College Cheerleaders Benefit From Control of Their NILs While Athletes Can’t
By Ken Reed
I have written many times in the past about the clear economic injustice that is the NCAA not allowing college athletes to control their names, images and likenesses (NILs). (See here and here) Every other college student can benefit from the use of their NILs, including students on music and cheerleading scholarships.
The NCAA doesn’t regulate cheerleading like it does football, basketball and other sports. Cheerleaders aren’t held to the archaic amateurism standards that athletes are. Some college cheerleaders rake in thousands of dollars from corporate sponsorship deals. They can sell autographs, appear in commercials and promote products as social influencers while wearing their uniforms. If athletes try to do similar things, they lose their eligibility.
Former Oklahoma cheerleader Jamie Andries received thousands of sponsorship dollars while cheering for the Sooners football and basketball teams. She even hired an agent while in college to help manager her endorsement deals. She said her coaches had no problem with her benefitting from her name, image and likeness. The cheerleading coaches only requirement was that cheerleaders couldn’t miss practices or games for outside sponsor appearances.
Why couldn’t the same be true for college athletes?
“I was like, ‘Wow I get to cheer and I get to have this sort of side job that I get to focus on and I get to make some money that I can save up for myself to use after college,” says Andries.
That’s great for Andries and other cheerleaders. But college athletes deserve the same rights.
— Ken Reed, Sports Policy Director, League of Fans
Sports Forum Podcast
Episode #29 – League of Fans’ Sports Forum podcast: The Honorable Tom McMillen Visits League of Fans’ Sports Forum – McMillen is a former All-American basketball player, Olympian, Rhodes Scholar and U.S. Congressman, and has a long involvement with the President’s Council on Physical Fitness and Sport (now called the President’s Council on Fitness, Sports and Nutrition). We discuss the state of college athletics today, given the pressures of NIL, the transfer portal, sports gambling and huge media contracts. McMillen then provides great perspective on the poor state of physical fitness our young people are experiencing today.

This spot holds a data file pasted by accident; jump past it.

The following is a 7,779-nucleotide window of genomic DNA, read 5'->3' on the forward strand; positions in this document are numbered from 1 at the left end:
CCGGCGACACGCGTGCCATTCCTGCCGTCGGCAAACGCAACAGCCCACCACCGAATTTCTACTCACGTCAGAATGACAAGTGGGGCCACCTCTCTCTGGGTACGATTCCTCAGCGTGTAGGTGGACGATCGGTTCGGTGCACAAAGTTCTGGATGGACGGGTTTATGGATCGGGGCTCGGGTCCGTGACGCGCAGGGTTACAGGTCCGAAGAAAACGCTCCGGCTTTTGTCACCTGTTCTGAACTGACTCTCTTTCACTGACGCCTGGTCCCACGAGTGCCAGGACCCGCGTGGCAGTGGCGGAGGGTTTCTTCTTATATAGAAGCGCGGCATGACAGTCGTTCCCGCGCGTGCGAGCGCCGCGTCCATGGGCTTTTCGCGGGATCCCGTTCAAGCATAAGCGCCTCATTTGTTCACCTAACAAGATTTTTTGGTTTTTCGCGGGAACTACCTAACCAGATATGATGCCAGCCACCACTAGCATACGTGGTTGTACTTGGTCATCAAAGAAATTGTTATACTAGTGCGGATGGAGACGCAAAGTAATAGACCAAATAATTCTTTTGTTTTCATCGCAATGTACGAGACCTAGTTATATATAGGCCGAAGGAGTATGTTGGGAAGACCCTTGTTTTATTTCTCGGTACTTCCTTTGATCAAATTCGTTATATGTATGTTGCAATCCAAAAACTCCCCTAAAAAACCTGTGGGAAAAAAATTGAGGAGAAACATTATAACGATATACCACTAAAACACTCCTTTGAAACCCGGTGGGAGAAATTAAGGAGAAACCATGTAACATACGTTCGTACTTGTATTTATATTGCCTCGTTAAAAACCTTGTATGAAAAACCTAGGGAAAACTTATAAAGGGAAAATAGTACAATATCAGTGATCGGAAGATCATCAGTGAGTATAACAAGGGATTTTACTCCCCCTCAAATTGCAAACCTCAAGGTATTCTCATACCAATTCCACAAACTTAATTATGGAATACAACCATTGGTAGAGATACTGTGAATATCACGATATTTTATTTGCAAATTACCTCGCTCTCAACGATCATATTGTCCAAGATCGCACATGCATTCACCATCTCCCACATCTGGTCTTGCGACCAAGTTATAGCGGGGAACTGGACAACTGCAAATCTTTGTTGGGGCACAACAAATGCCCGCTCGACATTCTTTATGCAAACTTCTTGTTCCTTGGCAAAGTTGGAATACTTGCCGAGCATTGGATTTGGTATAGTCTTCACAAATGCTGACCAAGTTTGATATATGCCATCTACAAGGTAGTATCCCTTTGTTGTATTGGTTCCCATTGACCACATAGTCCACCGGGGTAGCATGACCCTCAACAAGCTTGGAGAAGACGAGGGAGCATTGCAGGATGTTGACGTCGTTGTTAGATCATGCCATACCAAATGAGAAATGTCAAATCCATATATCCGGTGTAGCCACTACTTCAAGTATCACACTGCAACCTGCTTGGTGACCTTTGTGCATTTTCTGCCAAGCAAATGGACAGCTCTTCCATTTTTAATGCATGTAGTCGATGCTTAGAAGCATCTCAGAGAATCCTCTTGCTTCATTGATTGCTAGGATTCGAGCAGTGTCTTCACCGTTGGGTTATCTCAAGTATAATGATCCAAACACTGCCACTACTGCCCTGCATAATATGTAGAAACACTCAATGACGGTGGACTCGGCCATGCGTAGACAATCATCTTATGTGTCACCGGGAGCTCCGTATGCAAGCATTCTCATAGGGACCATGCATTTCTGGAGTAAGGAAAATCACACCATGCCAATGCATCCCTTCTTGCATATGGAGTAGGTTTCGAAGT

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Episode #27 – League of Fans’ Sports Forum podcast: Kids’ Sports: How We Can Take Back the Game and Restore Quality Family Time In the Process – Linda Flanagan is author of “Take Back the Game: How Money and Mania Are Ruining Kids’ Sports and Why It Matters.” We discuss how commercialized and professionalized youth sports are hurting kids and their families.
Episode #26 – League of Fans’ Sports Forum podcast: How Can We Fix Youth Sports? – John O’Sullivan is Founder and CEO of Changing the Game Project and author of “Changing the Game: The Parents Guide to Raising Happy, High Performing Athletes and Giving Youth Sports Back to Our Kids.”
Episode #25 – League of Fans’ Sports Forum podcast: Physical Education Should Be a Critical Component of K-12 School Design – Michael Horn is co-founder of the Clayton Christensen Institute for Disruptive Innovation.
Episode #24 – League of Fans’ Sports Forum podcast: Mental Health and Athletes: Ending the Stigma – Nathan Braaten and Taylor Ricci are the founders of Dam Worth It, a non-profit created to end the stigma around mental health at colleges and universities through sport, storytelling, and community creation.
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Ken Reed appears on Mornings with Gail from KFKA Radio in Colorado to discuss bad parenting in youth athletics.
“Should College Athletes Be Paid?” Ken Reed on The Morning Show from Wisconsin Public Radio
Ken Reed appears on KGNU Community Radio in Colorado (at 02:30) to discuss equality in sports and Title IX.
Ken Reed appears on the Ralph Nader Radio Hour (at 38:35) to discuss his book The Sports Reformers: Working to Make the World of Sports a Better Place, and to talk about some current sports issues.
- Reed Appears on Ralph Nader Radio Hour League of Fans’ sports policy director, Ken Reed, Ralph Nader and the New York Times’ Tyler Kepner discussed a variety of sports issues on Nader’s radio show as well as Reed’s updated book, How We Can Save Sports: A Game Plan. Reed's book was released in paperback in February, and has a new introduction and several updated sections.
League of Fans is a sports reform project founded by Ralph Nader to fight for the higher principles of justice, fair play, equal opportunity and civil rights in sports; and to encourage safety and civic responsibility in sports industry and culture.
Vanderbilt Sport & Society - On The Ball with Andrew Maraniss with guest Ken Reed, Sports Policy Director for League of Fans and author of How We Can Save Sports: A Game Plan
Sports & Torts – Ken Reed, Sports Policy Director, League of Fans – at the American Museum of Tort Law
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